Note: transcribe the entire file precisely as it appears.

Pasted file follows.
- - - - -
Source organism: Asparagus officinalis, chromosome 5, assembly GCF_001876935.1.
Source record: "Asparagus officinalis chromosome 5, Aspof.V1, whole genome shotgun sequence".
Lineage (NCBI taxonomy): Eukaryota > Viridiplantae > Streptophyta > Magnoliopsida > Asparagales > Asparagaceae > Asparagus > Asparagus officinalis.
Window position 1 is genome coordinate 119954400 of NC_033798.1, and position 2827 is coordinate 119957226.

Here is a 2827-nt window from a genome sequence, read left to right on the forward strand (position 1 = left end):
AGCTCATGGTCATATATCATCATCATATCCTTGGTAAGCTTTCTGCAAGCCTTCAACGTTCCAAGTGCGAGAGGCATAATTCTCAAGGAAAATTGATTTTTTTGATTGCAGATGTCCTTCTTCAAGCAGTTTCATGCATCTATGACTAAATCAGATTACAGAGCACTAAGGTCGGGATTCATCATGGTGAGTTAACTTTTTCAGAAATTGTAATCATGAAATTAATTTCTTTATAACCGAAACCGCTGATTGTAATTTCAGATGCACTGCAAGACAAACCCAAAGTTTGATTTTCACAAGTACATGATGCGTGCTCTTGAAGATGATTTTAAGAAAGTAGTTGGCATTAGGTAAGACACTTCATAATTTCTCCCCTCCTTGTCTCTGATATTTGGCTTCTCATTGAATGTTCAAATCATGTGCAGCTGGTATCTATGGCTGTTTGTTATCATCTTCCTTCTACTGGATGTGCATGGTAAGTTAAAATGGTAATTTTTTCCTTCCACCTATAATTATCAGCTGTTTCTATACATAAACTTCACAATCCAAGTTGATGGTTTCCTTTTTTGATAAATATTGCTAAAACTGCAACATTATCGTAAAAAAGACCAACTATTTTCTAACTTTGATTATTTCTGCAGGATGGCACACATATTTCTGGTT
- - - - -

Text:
Source organism: Asparagus officinalis, chromosome 5, assembly GCF_001876935.1.
Source record: "Asparagus officinalis chromosome 5, Aspof.V1, whole genome shotgun sequence".
Lineage (NCBI taxonomy): Eukaryota > Viridiplantae > Streptophyta > Magnoliopsida > Asparagales > Asparagaceae > Asparagus > Asparagus officinalis.
Window position 1 is genome coordinate 119954400 of NC_033798.1, and position 2827 is coordinate 119957226.

Here is a 2827-nt window from a genome sequence, read left to right on the forward strand (position 1 = left end):
AGCTCATGGTCATATATCATCATCATATCCTTGGTAAGCTTTCTGCAAGCCTTCAACGTTCCAAGTGCGAGAGGCATAATTCTCAAGGAAAATTGATTTTTTTGATTGCAGATGTCCTTCTTCAAGCAGTTTCATGCATCTATGACTAAATCAGATTACAGAGCACTAAGGTCGGGATTCATCATGGTGAGTTAACTTTTTCAGAAATTGTAATCATGAAATTAATTTCTTTATAACCGAAACCGCTGATTGTAATTTCAGATGCACTGCAAGACAAACCCAAAGTTTGATTTTCACAAGTACATGATGCGTGCTCTTGAAGATGATTTTAAGAAAGTAGTTGGCATTAGGTAAGACACTTCATAATTTCTCCCCTCCTTGTCTCTGATATTTGGCTTCTCATTGAATGTTCAAATCATGTGCAGCTGGTATCTATGGCTGTTTGTTATCATCTTCCTTCTACTGGATGTGCATGGTAAGTTAAAATGGTAATTTTTTCCTTCCACCTATAATTATCAGCTGTTTCTATACATAAACTTCACAATCCAAGTTGATGGTTTCCTTTTTTGATAAATATTGCTAAAACTGCAACATTATCGTAAAAAAGACCAACTATTTTCTAACTTTGATTATTTCTGCAGGATGGCACACATATTTCTGGTT